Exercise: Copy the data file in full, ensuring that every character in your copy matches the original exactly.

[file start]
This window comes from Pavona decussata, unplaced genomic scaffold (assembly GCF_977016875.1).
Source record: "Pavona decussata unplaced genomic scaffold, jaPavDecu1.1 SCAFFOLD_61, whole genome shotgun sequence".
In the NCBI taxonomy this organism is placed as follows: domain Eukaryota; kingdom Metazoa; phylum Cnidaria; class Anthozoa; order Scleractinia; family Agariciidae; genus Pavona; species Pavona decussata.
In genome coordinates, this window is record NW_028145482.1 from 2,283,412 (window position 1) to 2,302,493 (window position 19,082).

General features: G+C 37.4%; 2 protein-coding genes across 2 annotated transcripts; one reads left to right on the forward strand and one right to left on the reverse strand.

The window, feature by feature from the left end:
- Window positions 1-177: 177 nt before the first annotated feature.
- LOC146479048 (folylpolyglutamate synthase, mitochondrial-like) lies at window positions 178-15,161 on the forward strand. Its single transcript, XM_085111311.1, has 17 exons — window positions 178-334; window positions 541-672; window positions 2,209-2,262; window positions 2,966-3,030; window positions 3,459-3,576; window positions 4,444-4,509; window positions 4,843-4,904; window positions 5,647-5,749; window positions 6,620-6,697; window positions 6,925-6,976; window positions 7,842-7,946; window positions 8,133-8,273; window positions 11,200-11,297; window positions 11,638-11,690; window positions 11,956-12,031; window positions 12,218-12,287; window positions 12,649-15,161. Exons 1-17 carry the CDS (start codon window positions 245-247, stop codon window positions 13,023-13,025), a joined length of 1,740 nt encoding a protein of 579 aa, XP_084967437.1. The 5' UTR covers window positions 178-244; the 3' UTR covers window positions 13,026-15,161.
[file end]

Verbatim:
This window comes from Pavona decussata, unplaced genomic scaffold (assembly GCF_977016875.1).
Source record: "Pavona decussata unplaced genomic scaffold, jaPavDecu1.1 SCAFFOLD_61, whole genome shotgun sequence".
In the NCBI taxonomy this organism is placed as follows: domain Eukaryota; kingdom Metazoa; phylum Cnidaria; class Anthozoa; order Scleractinia; family Agariciidae; genus Pavona; species Pavona decussata.
In genome coordinates, this window is record NW_028145482.1 from 2,283,412 (window position 1) to 2,302,493 (window position 19,082).

General features: G+C 37.4%; 2 protein-coding genes across 2 annotated transcripts; one reads left to right on the forward strand and one right to left on the reverse strand.

The window, feature by feature from the left end:
- Window positions 1-177: 177 nt before the first annotated feature.
- LOC146479048 (folylpolyglutamate synthase, mitochondrial-like) lies at window positions 178-15,161 on the forward strand. Its single transcript, XM_085111311.1, has 17 exons — window positions 178-334; window positions 541-672; window positions 2,209-2,262; window positions 2,966-3,030; window positions 3,459-3,576; window positions 4,444-4,509; window positions 4,843-4,904; window positions 5,647-5,749; window positions 6,620-6,697; window positions 6,925-6,976; window positions 7,842-7,946; window positions 8,133-8,273; window positions 11,200-11,297; window positions 11,638-11,690; window positions 11,956-12,031; window positions 12,218-12,287; window positions 12,649-15,161. Exons 1-17 carry the CDS (start codon window positions 245-247, stop codon window positions 13,023-13,025), a joined length of 1,740 nt encoding a protein of 579 aa, XP_084967437.1. The 5' UTR covers window positions 178-244; the 3' UTR covers window positions 13,026-15,161.